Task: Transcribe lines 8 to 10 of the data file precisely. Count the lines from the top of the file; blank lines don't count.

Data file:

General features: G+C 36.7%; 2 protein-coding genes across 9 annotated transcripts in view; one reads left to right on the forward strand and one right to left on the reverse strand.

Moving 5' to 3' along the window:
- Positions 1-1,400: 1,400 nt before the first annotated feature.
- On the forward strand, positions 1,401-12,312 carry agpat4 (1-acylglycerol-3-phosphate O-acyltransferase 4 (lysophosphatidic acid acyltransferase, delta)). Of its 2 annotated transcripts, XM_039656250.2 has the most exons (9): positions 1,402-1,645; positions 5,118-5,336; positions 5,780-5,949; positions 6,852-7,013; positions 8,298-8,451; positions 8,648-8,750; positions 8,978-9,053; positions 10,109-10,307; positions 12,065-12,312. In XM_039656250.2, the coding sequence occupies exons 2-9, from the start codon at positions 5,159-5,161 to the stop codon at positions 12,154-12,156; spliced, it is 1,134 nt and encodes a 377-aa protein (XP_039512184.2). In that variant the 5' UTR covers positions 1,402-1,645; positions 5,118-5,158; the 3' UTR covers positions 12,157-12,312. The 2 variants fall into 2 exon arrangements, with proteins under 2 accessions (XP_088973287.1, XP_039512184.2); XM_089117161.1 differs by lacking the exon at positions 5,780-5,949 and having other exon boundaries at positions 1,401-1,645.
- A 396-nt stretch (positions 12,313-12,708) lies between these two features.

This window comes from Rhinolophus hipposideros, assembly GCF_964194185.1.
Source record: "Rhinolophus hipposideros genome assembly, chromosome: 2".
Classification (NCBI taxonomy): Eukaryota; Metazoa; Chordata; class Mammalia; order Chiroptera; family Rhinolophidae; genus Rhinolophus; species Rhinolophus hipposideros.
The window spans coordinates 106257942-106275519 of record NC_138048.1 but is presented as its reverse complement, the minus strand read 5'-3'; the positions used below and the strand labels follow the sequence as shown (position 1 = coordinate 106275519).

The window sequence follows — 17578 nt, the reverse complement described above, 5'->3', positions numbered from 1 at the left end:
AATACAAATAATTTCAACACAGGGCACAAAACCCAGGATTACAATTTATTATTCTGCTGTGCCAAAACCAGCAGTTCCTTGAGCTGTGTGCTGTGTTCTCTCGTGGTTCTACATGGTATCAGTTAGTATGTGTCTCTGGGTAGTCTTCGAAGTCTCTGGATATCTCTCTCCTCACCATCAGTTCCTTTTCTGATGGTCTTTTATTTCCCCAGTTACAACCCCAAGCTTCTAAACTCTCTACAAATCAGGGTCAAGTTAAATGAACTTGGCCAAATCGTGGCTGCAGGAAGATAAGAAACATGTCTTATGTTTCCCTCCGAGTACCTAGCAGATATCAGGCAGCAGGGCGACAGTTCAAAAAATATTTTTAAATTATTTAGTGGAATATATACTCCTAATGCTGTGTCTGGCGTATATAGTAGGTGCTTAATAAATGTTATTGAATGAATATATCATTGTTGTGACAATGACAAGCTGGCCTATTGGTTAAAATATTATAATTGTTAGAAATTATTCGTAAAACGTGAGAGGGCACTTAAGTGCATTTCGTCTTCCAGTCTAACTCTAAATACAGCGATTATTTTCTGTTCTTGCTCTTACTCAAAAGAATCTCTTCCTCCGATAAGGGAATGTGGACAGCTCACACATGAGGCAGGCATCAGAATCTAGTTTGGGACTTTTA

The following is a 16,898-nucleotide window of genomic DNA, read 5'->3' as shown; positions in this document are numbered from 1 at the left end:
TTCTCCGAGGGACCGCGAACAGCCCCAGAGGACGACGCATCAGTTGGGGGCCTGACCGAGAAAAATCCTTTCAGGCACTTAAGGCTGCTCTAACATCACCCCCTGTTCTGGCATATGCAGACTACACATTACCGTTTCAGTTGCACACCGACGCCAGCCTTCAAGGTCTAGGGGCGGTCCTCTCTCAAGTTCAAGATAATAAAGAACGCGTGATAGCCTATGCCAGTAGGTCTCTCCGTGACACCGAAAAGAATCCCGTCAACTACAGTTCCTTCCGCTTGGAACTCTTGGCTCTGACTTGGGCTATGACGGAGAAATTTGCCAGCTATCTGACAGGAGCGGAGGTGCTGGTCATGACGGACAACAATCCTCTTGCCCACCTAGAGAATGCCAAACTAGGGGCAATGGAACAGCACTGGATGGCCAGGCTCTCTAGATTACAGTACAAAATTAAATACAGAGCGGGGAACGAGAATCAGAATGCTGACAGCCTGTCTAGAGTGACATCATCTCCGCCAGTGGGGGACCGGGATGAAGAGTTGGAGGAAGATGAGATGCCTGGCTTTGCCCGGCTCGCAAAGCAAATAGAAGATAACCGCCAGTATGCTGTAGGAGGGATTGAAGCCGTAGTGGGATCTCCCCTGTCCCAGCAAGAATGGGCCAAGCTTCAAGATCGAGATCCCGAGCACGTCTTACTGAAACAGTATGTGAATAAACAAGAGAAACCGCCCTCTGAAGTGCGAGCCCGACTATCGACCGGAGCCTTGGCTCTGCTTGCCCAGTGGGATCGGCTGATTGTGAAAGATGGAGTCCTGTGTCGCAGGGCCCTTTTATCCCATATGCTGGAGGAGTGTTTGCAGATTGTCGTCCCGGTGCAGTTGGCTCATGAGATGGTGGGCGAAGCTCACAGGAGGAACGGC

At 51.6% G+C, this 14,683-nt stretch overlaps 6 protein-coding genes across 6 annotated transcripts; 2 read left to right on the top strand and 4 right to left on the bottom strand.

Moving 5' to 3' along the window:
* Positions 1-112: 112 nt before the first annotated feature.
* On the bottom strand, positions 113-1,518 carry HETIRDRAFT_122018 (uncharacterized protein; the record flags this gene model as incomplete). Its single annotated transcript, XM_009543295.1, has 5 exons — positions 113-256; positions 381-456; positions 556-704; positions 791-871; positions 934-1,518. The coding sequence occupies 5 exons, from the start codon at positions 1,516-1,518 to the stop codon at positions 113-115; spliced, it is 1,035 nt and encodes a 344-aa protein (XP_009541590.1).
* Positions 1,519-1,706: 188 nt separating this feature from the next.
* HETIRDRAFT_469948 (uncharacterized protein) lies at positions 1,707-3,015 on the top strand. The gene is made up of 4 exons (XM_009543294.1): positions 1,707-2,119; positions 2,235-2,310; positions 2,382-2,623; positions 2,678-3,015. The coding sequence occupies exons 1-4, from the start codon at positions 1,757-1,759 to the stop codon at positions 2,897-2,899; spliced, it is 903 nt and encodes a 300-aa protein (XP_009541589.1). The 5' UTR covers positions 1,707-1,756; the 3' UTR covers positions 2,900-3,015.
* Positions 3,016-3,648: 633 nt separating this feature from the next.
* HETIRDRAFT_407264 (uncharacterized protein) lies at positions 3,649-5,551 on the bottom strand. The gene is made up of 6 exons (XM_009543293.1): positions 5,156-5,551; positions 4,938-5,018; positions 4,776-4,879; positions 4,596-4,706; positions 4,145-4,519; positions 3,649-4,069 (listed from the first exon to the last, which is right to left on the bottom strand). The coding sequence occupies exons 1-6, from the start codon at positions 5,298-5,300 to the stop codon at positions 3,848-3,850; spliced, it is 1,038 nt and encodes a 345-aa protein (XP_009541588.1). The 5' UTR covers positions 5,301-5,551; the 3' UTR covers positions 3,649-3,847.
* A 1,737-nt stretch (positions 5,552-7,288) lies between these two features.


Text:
Classification (NCBI taxonomy): Eukaryota; Metazoa; Chordata; class Mammalia; order Chiroptera; family Rhinolophidae; genus Rhinolophus; species Rhinolophus hipposideros.
The window spans coordinates 106257942-106275519 of record NC_138048.1 but is presented as its reverse complement, the minus strand read 5'-3'; the positions used below and the strand labels follow the sequence as shown (position 1 = coordinate 106275519).

The window sequence follows — 17578 nt, the reverse complement described above, 5'->3', positions numbered from 1 at the left end: